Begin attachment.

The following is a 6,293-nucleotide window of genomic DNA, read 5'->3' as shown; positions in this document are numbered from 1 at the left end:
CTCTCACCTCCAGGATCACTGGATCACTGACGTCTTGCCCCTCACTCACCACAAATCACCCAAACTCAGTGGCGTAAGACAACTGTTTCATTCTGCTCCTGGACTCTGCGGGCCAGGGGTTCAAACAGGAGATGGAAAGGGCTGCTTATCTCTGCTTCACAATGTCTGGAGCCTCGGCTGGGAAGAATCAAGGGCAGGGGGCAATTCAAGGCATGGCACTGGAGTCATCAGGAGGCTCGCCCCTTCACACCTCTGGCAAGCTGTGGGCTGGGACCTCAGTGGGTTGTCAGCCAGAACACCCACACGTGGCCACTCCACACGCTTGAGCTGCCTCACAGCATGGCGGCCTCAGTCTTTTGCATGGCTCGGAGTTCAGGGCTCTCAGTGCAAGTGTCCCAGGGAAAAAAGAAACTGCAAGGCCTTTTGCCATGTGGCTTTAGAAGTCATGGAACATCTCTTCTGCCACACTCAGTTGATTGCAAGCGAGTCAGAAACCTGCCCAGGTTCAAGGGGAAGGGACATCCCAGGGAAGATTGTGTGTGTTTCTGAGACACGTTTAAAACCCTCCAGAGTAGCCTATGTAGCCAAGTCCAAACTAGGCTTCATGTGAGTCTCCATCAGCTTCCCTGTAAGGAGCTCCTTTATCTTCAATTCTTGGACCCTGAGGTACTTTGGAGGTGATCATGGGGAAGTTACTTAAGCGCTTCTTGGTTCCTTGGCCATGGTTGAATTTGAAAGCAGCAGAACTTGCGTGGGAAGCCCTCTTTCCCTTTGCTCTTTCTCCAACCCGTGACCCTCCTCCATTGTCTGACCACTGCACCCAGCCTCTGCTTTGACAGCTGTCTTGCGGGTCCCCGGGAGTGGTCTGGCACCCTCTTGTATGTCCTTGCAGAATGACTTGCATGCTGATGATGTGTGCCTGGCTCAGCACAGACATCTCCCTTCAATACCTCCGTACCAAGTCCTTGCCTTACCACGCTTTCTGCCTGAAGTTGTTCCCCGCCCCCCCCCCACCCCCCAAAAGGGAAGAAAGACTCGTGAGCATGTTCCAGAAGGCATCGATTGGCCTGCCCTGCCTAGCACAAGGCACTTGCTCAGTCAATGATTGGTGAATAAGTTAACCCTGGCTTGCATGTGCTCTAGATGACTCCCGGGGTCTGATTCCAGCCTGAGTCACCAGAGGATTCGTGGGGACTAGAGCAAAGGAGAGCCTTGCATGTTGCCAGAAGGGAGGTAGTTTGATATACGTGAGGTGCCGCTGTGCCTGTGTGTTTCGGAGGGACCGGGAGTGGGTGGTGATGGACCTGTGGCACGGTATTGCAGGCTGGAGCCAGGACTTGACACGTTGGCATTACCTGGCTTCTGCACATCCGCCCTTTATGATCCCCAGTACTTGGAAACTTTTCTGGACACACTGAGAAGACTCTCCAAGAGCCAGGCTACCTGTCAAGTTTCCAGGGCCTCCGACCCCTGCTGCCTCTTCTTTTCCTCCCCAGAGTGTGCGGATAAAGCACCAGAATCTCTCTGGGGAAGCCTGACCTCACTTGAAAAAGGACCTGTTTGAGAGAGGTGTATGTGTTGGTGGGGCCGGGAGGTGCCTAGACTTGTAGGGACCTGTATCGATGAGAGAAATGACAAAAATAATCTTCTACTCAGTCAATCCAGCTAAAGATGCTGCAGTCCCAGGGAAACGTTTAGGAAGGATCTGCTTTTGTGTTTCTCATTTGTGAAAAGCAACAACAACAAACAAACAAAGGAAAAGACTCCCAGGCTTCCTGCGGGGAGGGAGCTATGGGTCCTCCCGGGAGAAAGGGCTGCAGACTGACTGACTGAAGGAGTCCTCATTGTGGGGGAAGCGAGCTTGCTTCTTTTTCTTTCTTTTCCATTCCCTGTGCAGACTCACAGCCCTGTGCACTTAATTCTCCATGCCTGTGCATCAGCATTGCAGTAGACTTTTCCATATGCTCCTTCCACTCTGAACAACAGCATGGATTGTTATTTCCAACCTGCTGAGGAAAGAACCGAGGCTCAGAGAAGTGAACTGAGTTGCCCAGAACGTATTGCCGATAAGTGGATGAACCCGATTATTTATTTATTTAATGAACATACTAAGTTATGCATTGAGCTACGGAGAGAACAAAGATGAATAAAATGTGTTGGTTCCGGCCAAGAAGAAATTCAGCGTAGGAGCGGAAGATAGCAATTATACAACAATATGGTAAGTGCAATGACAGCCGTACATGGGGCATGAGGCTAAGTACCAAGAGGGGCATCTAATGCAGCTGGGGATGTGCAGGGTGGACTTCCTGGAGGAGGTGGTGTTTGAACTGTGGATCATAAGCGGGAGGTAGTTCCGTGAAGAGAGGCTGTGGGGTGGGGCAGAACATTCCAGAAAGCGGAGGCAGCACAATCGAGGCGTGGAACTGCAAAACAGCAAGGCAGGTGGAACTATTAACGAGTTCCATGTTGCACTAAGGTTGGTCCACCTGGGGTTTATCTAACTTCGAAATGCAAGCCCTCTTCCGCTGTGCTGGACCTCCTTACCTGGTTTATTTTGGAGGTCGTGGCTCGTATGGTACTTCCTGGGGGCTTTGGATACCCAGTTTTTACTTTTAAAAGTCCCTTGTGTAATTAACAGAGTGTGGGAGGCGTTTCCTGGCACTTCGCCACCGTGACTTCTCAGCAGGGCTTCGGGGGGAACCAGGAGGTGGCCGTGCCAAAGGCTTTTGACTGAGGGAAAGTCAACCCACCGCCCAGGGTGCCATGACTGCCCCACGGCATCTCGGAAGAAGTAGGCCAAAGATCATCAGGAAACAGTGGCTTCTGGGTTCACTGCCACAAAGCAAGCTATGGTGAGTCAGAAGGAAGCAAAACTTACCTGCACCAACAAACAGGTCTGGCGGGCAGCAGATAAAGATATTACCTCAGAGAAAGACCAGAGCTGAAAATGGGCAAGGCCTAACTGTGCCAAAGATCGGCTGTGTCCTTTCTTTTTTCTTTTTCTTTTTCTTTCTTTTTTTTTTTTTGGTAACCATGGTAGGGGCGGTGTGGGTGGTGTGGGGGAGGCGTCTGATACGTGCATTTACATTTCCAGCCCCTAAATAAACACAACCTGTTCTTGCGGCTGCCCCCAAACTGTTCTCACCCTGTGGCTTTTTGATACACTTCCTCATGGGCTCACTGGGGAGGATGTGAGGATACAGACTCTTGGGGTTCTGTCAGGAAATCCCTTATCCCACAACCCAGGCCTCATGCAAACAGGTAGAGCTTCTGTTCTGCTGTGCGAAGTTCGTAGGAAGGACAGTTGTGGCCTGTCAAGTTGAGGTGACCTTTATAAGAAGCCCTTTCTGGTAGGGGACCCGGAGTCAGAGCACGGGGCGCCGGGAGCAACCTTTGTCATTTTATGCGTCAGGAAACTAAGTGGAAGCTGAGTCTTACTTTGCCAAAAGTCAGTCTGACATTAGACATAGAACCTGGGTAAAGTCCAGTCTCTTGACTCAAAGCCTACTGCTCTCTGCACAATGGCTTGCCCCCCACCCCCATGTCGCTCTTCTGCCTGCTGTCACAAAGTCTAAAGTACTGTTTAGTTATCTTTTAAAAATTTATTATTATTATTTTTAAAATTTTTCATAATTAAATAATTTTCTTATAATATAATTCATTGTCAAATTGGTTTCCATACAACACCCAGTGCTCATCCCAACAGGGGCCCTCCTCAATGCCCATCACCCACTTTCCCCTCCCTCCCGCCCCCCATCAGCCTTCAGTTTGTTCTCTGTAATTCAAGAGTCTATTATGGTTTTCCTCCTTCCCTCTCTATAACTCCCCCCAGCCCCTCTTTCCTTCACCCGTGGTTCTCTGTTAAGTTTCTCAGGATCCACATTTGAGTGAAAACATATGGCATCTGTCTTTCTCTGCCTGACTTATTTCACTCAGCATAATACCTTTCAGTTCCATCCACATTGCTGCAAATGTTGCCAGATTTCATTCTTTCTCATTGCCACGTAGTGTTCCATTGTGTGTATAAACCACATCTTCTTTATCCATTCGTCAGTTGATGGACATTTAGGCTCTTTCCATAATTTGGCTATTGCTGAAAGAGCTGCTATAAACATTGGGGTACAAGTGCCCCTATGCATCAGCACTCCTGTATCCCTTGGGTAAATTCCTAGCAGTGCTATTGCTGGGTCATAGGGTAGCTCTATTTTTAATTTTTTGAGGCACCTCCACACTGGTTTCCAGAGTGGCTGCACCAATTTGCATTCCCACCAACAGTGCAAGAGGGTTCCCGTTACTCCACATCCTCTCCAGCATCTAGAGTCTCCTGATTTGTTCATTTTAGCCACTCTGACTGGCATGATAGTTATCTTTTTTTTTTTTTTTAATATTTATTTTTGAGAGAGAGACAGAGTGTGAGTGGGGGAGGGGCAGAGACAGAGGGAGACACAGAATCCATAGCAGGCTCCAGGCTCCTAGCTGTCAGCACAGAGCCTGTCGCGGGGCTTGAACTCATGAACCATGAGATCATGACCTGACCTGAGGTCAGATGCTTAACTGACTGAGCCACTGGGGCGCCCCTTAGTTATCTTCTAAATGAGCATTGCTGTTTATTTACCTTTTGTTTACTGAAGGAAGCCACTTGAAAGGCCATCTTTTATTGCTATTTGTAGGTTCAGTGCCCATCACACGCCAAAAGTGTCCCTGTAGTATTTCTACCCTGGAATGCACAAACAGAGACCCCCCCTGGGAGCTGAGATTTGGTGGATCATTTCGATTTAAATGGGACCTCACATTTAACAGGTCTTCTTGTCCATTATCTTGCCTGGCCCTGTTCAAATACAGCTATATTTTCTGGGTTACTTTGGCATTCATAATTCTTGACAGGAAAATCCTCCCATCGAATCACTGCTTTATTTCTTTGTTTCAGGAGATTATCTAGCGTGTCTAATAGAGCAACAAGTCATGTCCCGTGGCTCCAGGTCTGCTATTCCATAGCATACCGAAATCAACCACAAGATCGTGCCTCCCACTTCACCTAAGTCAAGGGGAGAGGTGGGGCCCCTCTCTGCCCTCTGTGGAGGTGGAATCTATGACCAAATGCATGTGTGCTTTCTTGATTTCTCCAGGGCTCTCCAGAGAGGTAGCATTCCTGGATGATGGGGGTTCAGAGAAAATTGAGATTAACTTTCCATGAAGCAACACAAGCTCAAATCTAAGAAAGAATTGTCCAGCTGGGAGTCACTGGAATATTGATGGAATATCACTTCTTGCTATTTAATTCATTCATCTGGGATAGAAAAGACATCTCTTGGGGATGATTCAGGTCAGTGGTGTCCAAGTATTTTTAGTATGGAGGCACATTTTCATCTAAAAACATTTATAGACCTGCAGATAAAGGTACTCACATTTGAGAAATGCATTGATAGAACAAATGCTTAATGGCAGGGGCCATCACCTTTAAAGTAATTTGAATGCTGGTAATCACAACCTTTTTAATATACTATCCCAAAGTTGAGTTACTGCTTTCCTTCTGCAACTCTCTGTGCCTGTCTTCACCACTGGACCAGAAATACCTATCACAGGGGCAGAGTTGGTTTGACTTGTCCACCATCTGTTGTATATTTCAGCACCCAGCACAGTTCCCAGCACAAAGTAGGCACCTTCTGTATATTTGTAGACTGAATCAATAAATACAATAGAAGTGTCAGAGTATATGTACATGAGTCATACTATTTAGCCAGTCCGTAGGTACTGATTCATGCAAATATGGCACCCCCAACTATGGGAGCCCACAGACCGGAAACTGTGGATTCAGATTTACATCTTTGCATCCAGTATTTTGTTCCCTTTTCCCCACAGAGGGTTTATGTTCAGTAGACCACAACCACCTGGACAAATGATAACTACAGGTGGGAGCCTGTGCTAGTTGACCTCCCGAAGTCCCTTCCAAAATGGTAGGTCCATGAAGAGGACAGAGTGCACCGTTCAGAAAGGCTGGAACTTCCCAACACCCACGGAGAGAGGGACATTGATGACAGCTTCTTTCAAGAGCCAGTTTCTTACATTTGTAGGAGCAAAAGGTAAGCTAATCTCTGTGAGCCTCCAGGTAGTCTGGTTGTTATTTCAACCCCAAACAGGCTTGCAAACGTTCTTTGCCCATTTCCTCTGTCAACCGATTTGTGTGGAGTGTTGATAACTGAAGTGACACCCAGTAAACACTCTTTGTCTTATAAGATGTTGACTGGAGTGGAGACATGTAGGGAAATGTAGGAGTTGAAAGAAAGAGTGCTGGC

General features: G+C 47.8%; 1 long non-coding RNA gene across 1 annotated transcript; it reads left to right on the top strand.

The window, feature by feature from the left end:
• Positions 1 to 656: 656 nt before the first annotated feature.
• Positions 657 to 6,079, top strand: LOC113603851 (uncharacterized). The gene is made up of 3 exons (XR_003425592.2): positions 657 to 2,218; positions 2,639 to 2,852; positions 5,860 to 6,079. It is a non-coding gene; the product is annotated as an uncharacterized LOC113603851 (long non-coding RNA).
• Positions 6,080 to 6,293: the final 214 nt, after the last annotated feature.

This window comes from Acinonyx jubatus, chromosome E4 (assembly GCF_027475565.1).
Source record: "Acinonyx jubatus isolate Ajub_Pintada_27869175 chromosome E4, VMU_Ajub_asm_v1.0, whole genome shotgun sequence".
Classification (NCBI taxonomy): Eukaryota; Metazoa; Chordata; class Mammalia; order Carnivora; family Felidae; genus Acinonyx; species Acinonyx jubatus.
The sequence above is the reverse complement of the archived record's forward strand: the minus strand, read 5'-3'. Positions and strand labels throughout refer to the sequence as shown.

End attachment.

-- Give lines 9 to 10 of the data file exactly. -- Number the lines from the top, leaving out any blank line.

Source record: "Acinonyx jubatus isolate Ajub_Pintada_27869175 chromosome E4, VMU_Ajub_asm_v1.0, whole genome shotgun sequence".
Classification (NCBI taxonomy): Eukaryota; Metazoa; Chordata; class Mammalia; order Carnivora; family Felidae; genus Acinonyx; species Acinonyx jubatus.